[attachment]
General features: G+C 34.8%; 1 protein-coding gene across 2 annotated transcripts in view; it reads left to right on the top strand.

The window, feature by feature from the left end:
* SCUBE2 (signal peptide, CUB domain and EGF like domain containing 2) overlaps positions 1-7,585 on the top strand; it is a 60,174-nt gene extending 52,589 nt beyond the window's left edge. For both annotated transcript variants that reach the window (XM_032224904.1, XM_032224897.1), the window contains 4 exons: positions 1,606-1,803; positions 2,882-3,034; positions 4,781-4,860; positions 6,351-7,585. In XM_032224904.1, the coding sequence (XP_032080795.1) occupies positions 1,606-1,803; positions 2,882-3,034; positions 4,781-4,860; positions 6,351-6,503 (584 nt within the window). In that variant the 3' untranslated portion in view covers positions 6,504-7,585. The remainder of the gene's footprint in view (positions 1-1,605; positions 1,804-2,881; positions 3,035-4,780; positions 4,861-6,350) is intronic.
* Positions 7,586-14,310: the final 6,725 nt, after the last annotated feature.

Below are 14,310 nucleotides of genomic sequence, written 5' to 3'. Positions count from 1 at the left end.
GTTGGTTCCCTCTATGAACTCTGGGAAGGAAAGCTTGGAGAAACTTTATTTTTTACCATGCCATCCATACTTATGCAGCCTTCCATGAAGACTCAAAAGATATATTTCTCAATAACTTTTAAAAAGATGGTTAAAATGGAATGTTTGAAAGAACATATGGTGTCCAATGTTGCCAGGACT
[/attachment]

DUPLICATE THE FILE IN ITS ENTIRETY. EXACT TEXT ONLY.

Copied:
General features: G+C 34.8%; 1 protein-coding gene across 2 annotated transcripts in view; it reads left to right on the top strand.

The window, feature by feature from the left end:
* SCUBE2 (signal peptide, CUB domain and EGF like domain containing 2) overlaps positions 1-7,585 on the top strand; it is a 60,174-nt gene extending 52,589 nt beyond the window's left edge. For both annotated transcript variants that reach the window (XM_032224904.1, XM_032224897.1), the window contains 4 exons: positions 1,606-1,803; positions 2,882-3,034; positions 4,781-4,860; positions 6,351-7,585. In XM_032224904.1, the coding sequence (XP_032080795.1) occupies positions 1,606-1,803; positions 2,882-3,034; positions 4,781-4,860; positions 6,351-6,503 (584 nt within the window). In that variant the 3' untranslated portion in view covers positions 6,504-7,585. The remainder of the gene's footprint in view (positions 1-1,605; positions 1,804-2,881; positions 3,035-4,780; positions 4,861-6,350) is intronic.
* Positions 7,586-14,310: the final 6,725 nt, after the last annotated feature.

Below are 14,310 nucleotides of genomic sequence, written 5' to 3'. Positions count from 1 at the left end.
GTTGGTTCCCTCTATGAACTCTGGGAAGGAAAGCTTGGAGAAACTTTATTTTTTACCATGCCATCCATACTTATGCAGCCTTCCATGAAGACTCAAAAGATATATTTCTCAATAACTTTTAAAAAGATGGTTAAAATGGAATGTTTGAAAGAACATATGGTGTCCAATGTTGCCAGGACT